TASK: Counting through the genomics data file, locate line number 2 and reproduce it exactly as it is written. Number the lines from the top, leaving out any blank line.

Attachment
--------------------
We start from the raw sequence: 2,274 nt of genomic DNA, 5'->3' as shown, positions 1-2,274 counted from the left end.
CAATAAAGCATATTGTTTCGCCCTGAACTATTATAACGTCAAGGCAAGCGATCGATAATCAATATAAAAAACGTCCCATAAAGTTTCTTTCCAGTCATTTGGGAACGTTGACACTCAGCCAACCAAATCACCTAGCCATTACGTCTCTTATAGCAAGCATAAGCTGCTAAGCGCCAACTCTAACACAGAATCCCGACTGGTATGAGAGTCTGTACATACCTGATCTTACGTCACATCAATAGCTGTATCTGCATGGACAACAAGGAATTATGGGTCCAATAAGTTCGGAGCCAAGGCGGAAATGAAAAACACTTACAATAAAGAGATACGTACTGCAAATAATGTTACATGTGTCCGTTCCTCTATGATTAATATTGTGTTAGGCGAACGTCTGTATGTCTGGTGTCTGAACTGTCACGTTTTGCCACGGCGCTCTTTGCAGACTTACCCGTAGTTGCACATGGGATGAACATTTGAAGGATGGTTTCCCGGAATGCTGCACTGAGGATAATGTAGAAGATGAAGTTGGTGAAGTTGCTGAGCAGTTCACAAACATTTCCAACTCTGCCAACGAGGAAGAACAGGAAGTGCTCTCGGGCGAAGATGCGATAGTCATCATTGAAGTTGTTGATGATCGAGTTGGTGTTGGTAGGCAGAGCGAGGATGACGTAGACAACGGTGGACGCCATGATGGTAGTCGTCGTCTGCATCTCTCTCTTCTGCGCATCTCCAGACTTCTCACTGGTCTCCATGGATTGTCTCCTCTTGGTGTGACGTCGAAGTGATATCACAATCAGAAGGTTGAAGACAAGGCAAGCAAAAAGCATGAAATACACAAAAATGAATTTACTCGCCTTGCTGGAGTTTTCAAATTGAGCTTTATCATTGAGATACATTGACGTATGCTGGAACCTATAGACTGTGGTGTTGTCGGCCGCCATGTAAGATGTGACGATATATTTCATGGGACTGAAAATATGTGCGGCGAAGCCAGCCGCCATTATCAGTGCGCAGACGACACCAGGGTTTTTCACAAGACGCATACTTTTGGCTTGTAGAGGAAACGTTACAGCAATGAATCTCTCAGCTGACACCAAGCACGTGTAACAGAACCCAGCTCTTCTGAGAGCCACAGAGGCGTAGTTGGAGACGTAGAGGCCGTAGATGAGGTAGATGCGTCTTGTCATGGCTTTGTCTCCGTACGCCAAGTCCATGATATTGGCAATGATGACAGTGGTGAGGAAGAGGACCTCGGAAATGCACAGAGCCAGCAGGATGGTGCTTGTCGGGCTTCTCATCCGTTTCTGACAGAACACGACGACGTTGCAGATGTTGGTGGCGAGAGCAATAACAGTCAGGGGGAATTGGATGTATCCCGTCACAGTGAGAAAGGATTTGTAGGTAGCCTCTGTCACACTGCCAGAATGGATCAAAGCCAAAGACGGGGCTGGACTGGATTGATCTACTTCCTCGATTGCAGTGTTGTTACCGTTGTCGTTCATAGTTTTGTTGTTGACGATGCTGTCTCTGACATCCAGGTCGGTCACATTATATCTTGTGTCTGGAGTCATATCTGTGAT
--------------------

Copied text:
CAATAAAGCATATTGTTTCGCCCTGAACTATTATAACGTCAAGGCAAGCGATCGATAATCAATATAAAAAACGTCCCATAAAGTTTCTTTCCAGTCATTTGGGAACGTTGACACTCAGCCAACCAAATCACCTAGCCATTACGTCTCTTATAGCAAGCATAAGCTGCTAAGCGCCAACTCTAACACAGAATCCCGACTGGTATGAGAGTCTGTACATACCTGATCTTACGTCACATCAATAGCTGTATCTGCATGGACAACAAGGAATTATGGGTCCAATAAGTTCGGAGCCAAGGCGGAAATGAAAAACACTTACAATAAAGAGATACGTACTGCAAATAATGTTACATGTGTCCGTTCCTCTATGATTAATATTGTGTTAGGCGAACGTCTGTATGTCTGGTGTCTGAACTGTCACGTTTTGCCACGGCGCTCTTTGCAGACTTACCCGTAGTTGCACATGGGATGAACATTTGAAGGATGGTTTCCCGGAATGCTGCACTGAGGATAATGTAGAAGATGAAGTTGGTGAAGTTGCTGAGCAGTTCACAAACATTTCCAACTCTGCCAACGAGGAAGAACAGGAAGTGCTCTCGGGCGAAGATGCGATAGTCATCATTGAAGTTGTTGATGATCGAGTTGGTGTTGGTAGGCAGAGCGAGGATGACGTAGACAACGGTGGACGCCATGATGGTAGTCGTCGTCTGCATCTCTCTCTTCTGCGCATCTCCAGACTTCTCACTGGTCTCCATGGATTGTCTCCTCTTGGTGTGACGTCGAAGTGATATCACAATCAGAAGGTTGAAGACAAGGCAAGCAAAAAGCATGAAATACACAAAAATGAATTTACTCGCCTTGCTGGAGTTTTCAAATTGAGCTTTATCATTGAGATACATTGACGTATGCTGGAACCTATAGACTGTGGTGTTGTCGGCCGCCATGTAAGATGTGACGATATATTTCATGGGACTGAAAATATGTGCGGCGAAGCCAGCCGCCATTATCAGTGCGCAGACGACACCAGGGTTTTTCACAAGACGCATACTTTTGGCTTGTAGAGGAAACGTTACAGCAATGAATCTCTCAGCTGACACCAAGCACGTGTAACAGAACCCAGCTCTTCTGAGAGCCACAGAGGCGTAGTTGGAGACGTAGAGGCCGTAGATGAGGTAGATGCGTCTTGTCATGGCTTTGTCTCCGTACGCCAAGTCCATGATATTGGCAATGATGACAGTGGTGAGGAAGAGGACCTCGGAAATGCACAGAGCCAGCAGGATGGTGCTTGTCGGGCTTCTCATCCGTTTCTGACAGAACACGACGACGTTGCAGATGTTGGTGGCGAGAGCAATAACAGTCAGGGGGAATTGGATGTATCCCGTCACAGTGAGAAAGGATTTGTAGGTAGCCTCTGTCACACTGCCAGAATGGATCAAAGCCAAAGACGGGGCTGGACTGGATTGATCTACTTCCTCGATTGCAGTGTTGTTACCGTTGTCGTTCATAGTTTTGTTGTTGACGATGCTGTCTCTGACATCCAGGTCGGTCACATTATATCTTGTGTCTGGAGTCATATCTGTGAT